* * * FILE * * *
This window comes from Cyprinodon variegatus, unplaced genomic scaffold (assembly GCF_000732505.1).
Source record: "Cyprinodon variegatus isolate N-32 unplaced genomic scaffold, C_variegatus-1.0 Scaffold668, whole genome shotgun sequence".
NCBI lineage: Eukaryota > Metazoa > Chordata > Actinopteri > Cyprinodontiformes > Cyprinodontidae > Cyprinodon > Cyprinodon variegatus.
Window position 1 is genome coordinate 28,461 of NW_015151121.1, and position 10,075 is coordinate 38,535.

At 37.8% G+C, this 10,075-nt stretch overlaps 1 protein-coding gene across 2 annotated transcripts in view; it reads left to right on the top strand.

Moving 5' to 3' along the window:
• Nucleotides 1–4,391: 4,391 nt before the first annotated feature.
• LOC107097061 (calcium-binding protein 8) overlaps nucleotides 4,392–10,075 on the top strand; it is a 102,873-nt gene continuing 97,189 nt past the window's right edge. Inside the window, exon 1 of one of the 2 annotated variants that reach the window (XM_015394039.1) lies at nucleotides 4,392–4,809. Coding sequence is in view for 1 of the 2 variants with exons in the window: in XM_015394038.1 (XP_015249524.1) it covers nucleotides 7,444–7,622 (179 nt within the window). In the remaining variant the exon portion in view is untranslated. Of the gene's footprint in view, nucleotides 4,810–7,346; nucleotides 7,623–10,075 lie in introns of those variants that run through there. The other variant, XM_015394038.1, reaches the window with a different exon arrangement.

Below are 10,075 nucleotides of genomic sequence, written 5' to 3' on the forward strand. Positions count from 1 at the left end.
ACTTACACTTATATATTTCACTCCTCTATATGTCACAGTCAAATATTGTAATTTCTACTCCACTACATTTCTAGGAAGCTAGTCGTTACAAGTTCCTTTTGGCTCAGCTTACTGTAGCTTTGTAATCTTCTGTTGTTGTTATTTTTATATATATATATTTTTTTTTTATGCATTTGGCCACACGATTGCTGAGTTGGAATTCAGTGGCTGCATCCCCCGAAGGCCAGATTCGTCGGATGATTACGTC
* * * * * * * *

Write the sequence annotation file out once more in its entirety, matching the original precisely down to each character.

This window comes from Cyprinodon variegatus, unplaced genomic scaffold (assembly GCF_000732505.1).
Source record: "Cyprinodon variegatus isolate N-32 unplaced genomic scaffold, C_variegatus-1.0 Scaffold668, whole genome shotgun sequence".
NCBI lineage: Eukaryota > Metazoa > Chordata > Actinopteri > Cyprinodontiformes > Cyprinodontidae > Cyprinodon > Cyprinodon variegatus.
Window position 1 is genome coordinate 28,461 of NW_015151121.1, and position 10,075 is coordinate 38,535.

At 37.8% G+C, this 10,075-nt stretch overlaps 1 protein-coding gene across 2 annotated transcripts in view; it reads left to right on the top strand.

Moving 5' to 3' along the window:
• Nucleotides 1–4,391: 4,391 nt before the first annotated feature.
• LOC107097061 (calcium-binding protein 8) overlaps nucleotides 4,392–10,075 on the top strand; it is a 102,873-nt gene continuing 97,189 nt past the window's right edge. Inside the window, exon 1 of one of the 2 annotated variants that reach the window (XM_015394039.1) lies at nucleotides 4,392–4,809. Coding sequence is in view for 1 of the 2 variants with exons in the window: in XM_015394038.1 (XP_015249524.1) it covers nucleotides 7,444–7,622 (179 nt within the window). In the remaining variant the exon portion in view is untranslated. Of the gene's footprint in view, nucleotides 4,810–7,346; nucleotides 7,623–10,075 lie in introns of those variants that run through there. The other variant, XM_015394038.1, reaches the window with a different exon arrangement.

Below are 10,075 nucleotides of genomic sequence, written 5' to 3' on the forward strand. Positions count from 1 at the left end.
ACTTACACTTATATATTTCACTCCTCTATATGTCACAGTCAAATATTGTAATTTCTACTCCACTACATTTCTAGGAAGCTAGTCGTTACAAGTTCCTTTTGGCTCAGCTTACTGTAGCTTTGTAATCTTCTGTTGTTGTTATTTTTATATATATATATTTTTTTTTTATGCATTTGGCCACACGATTGCTGAGTTGGAATTCAGTGGCTGCATCCCCCGAAGGCCAGATTCGTCGGATGATTACGTC